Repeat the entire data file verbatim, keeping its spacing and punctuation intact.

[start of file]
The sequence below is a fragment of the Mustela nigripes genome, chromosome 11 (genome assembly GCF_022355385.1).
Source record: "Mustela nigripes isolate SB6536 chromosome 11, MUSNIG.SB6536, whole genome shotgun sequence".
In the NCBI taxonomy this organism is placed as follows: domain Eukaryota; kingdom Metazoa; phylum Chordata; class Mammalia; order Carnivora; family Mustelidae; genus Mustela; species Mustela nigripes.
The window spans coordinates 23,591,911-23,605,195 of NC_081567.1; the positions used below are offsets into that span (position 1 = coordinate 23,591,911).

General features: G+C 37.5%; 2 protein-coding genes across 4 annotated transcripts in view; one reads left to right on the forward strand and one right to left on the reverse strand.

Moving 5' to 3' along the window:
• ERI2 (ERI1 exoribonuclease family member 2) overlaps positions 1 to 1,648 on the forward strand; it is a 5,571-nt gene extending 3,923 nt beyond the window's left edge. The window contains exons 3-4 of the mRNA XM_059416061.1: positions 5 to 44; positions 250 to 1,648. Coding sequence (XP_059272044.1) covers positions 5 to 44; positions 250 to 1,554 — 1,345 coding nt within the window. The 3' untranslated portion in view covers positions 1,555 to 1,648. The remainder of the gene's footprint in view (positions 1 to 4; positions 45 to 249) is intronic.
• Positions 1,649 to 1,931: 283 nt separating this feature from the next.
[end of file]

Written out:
The sequence below is a fragment of the Mustela nigripes genome, chromosome 11 (genome assembly GCF_022355385.1).
Source record: "Mustela nigripes isolate SB6536 chromosome 11, MUSNIG.SB6536, whole genome shotgun sequence".
In the NCBI taxonomy this organism is placed as follows: domain Eukaryota; kingdom Metazoa; phylum Chordata; class Mammalia; order Carnivora; family Mustelidae; genus Mustela; species Mustela nigripes.
The window spans coordinates 23,591,911-23,605,195 of NC_081567.1; the positions used below are offsets into that span (position 1 = coordinate 23,591,911).

General features: G+C 37.5%; 2 protein-coding genes across 4 annotated transcripts in view; one reads left to right on the forward strand and one right to left on the reverse strand.

Moving 5' to 3' along the window:
• ERI2 (ERI1 exoribonuclease family member 2) overlaps positions 1 to 1,648 on the forward strand; it is a 5,571-nt gene extending 3,923 nt beyond the window's left edge. The window contains exons 3-4 of the mRNA XM_059416061.1: positions 5 to 44; positions 250 to 1,648. Coding sequence (XP_059272044.1) covers positions 5 to 44; positions 250 to 1,554 — 1,345 coding nt within the window. The 3' untranslated portion in view covers positions 1,555 to 1,648. The remainder of the gene's footprint in view (positions 1 to 4; positions 45 to 249) is intronic.
• Positions 1,649 to 1,931: 283 nt separating this feature from the next.